I enjoyed this story. It is gently written, but realistic and hard-hitting. This provocative topic has recently become very popular, and there are a lot of books coming out now about the Japanese internment camps, and this is my first to read. And a fine introduction to this topic it was. This is a shameful period in America's history, and I can only pray that we never again repeat such mistreatment of our own citizens.
Lucy as a young girl is an engaging child that pulls at your heart strings. You want to protect her as a young girl. As an adult, you want to free her from her past.
My final word: This story wound up being more of a mystery than I expected. You get glimpses of things early on that slowly play out and reveal themselves, such as Lucy's scars. When you learn how beautiful she was as a girl, you wonder what happened to scar her? And who was this man from her past that is now dead? Who is the father of her daughter Patty? And then right in the end, in the final pages of the story...WHAM-O!...plot twist! And then another! And another! There were a few very nice, unexpected twists at the end that left this story very satisfying. This was definitely a worthy read.(less)
A modern day woman learns of the love story and horror kept quiet in the history of her grandparents. We discover along with her of how her grandmothe...moreA modern day woman learns of the love story and horror kept quiet in the history of her grandparents. We discover along with her of how her grandmother Elizabeth Endicott traveled to Aleppo, Syria with her own father to offer relief to Armenian refugees. What they find when they arrive is a genocide in progress as Turks and Syrians attempt to erase the Armenian race from the earth. While in Aleppo, Elizabeth meets Armenian engineer Armen and falls in love. The novel follows their stories as their modern day granddaughter unravels their past decades later.
I am ashamed to admit that I was unaware of the Armenian genocide, which resulted in the deaths of between 1 and 1.5 million Armenians between the years of 1915 and 1923. It's heartbreaking to think of what happened to these people, the suffering of those who died, and the haunting memories carried by those who survived.
I thought the format of this book was an interesting concept. Instead of simply telling the story of Elizabeth and Armen, to have it told through their granddaughter as she discovers what happened to them in their youth. Elizabeth and Armen were very believable. The granddaughter was sort of forgettable-- a bit of a quiet voice narrating and guiding the story, but Elizabeth and Armen were meant to be the stars of the story, and I found them to be real and solid and moving. They brought the horrors of the Armenian genocide to life.
Caught up in Elizabeth and Armen's story are the stories of many other characters, including an Armenian refugee by the name of Nevart and her young charge Hatoun. Two survivors of the genocide (at least they survived during the period that Elizabeth knew them), their own story is beautiful and stirring and heart wrenching. And then there is the underlying story of the images of the refugees, captured on film plates and being smuggled to safety to assure that they survive the slaughter, to reveal to the world the truth of what is going in Aleppo. And let us not forget the tragic story of Armen's wife Karine and infant daughter.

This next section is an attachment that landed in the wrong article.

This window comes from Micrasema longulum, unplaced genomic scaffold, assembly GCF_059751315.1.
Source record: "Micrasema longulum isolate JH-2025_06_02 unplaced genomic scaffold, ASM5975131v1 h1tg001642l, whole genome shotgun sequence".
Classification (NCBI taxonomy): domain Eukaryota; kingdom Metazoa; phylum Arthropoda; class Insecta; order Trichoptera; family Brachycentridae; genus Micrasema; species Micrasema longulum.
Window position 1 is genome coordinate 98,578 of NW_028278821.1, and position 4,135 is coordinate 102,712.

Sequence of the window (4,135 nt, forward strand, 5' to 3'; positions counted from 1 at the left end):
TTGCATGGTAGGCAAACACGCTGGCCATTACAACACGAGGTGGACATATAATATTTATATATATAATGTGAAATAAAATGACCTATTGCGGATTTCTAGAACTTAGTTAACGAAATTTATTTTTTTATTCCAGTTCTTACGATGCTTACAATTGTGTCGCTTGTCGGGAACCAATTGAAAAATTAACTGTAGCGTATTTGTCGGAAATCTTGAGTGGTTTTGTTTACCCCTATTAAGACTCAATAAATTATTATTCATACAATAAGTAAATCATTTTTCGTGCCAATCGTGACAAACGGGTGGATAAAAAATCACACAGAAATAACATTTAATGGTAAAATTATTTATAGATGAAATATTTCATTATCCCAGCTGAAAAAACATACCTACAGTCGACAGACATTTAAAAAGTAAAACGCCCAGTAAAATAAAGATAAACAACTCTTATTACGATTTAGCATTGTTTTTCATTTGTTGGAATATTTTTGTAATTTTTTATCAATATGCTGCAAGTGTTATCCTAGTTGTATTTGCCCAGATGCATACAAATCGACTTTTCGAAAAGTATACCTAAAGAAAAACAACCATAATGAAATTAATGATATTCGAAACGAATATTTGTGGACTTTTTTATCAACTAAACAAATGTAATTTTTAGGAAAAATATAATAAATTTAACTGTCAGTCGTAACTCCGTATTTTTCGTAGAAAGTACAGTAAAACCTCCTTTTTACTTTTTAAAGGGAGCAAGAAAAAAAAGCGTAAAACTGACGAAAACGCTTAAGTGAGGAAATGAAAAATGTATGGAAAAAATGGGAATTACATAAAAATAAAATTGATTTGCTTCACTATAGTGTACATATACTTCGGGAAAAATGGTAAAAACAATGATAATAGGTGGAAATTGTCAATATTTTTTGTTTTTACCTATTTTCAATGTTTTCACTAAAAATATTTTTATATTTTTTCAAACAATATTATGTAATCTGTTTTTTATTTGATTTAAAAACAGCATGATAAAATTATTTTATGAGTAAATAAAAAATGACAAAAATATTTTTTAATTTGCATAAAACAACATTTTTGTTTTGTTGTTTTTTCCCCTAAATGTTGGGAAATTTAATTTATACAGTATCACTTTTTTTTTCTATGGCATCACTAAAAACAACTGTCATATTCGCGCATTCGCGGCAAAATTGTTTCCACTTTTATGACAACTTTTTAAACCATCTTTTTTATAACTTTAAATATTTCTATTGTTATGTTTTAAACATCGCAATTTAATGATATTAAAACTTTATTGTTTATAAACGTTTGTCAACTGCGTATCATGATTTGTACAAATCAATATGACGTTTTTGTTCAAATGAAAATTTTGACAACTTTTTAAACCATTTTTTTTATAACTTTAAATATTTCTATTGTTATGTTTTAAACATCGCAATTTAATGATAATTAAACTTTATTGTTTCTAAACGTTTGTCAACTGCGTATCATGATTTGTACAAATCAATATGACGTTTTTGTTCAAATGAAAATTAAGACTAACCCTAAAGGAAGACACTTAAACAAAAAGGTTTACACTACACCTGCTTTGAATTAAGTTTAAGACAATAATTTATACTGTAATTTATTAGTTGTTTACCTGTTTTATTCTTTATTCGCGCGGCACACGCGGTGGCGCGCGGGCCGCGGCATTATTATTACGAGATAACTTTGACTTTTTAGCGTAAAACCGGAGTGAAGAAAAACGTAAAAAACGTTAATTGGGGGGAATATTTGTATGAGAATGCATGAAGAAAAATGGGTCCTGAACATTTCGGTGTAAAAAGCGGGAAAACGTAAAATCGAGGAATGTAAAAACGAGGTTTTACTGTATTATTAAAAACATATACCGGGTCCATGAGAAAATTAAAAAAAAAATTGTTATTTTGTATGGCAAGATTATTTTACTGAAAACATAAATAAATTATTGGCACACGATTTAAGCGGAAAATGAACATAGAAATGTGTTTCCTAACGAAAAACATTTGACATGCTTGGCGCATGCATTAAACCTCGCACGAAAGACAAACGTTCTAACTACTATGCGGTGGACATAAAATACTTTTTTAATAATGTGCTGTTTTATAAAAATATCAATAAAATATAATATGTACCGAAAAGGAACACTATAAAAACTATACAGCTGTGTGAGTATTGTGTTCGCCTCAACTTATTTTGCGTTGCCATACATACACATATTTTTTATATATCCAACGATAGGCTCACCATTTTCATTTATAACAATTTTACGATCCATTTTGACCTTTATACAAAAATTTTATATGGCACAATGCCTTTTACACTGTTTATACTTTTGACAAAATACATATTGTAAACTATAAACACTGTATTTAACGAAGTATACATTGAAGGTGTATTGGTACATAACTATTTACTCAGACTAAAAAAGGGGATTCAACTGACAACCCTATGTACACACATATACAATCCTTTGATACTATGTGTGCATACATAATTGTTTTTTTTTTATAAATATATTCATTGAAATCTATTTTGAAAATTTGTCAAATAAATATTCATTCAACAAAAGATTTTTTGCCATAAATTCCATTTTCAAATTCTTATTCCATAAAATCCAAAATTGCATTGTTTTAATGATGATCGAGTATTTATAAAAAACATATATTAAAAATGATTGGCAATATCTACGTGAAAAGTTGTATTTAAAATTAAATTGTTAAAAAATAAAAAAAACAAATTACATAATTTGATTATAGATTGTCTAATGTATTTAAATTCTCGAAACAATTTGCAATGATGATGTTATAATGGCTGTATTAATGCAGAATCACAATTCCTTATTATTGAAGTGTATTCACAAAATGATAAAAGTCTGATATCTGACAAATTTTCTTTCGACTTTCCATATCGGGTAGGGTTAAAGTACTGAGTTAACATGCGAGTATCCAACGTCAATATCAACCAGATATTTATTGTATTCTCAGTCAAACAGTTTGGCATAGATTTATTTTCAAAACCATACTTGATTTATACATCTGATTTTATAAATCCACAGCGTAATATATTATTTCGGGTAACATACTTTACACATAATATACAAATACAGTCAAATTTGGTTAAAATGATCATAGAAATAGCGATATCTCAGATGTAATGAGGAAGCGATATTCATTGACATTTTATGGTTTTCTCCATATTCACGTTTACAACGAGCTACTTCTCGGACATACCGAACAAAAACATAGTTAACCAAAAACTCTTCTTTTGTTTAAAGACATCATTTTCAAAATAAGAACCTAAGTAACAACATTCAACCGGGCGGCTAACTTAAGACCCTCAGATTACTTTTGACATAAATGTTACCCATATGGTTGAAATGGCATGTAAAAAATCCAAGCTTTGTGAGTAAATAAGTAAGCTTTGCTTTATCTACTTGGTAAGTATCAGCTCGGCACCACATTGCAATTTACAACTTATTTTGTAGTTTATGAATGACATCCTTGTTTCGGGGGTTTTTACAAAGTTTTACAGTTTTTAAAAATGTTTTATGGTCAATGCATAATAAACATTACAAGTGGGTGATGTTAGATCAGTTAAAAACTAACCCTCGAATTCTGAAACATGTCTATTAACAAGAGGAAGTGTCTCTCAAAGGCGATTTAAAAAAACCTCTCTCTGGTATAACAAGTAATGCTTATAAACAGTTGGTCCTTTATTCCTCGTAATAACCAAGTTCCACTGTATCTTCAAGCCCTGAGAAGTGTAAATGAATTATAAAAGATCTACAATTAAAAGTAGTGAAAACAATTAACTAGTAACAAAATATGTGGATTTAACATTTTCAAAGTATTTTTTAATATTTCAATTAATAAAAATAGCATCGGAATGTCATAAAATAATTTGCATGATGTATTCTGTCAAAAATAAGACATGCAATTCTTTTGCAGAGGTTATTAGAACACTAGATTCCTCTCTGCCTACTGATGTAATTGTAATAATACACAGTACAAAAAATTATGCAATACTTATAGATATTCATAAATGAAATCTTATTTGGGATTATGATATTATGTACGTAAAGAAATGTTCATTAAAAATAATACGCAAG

My final word: This story was a mixture of sweetness, tragedy and horror. Elizabeth and Armen were characters that I could really care about. This novel wraps a history lesson up in an intriguing story. A robust novel full of flavors, and I will undoubtedly be tasting of author Chris Bohjalian's other works. Definitely recommended!(less)
An anthropologist goes on a pilgrimage across northeast Africa after the death of his wife, coming to terms with her loss and wondering whether he rea...moreAn anthropologist goes on a pilgrimage across northeast Africa after the death of his wife, coming to terms with her loss and wondering whether he really even knew her at all.
It's interesting that I can't tell you the anthropologist's name, as I don't believe it is ever mentioned in the book. He is simply referred to as "he" and "him", or by the native word "ferenji" used for Westerners. Likewise his wife is simply referred to as "she".
This story is at once very simple, getting to the heart of the matter, without excessive flourish or glamor, and yet it is complex, winding around on itself. There isn't a great amount of dialogue in the book, as the majority of the story is self-discovery and the discovery of truth. All of his interaction in the story is with the Africans he encounters and stays with during his journey, and they are a simple and quiet people, not given to excessive chatting.
There are some interesting transitions between chapters where bits of the Dasse culture are revealed. The author writes of "rituals that surround death and dying", allowing a glimpse into Dasse society, and giving the reader a better understanding of these people that the anthropologist and his wife lived with and studied.
After his artist wife dies from an unnamed disease that sounds suspiciously like AIDS, the anthropologist begins to look through her journals and questions arise, causing him to embark on a trek back to the village of his friend Abudo, in hopes of finding answers.
My final word: This was an enjoyable read, and went fairly quickly. The author is very adept at bringing you into the story with lovely description that isn't overdone, and a writing style that can flow from verbose to rather clipped, the anthropologist varying from very logical reasoning that examines his own life with scientific precision to reflecting on beautifully sensitive and emotional moments with his wife in their life together. A lovely little story.(less)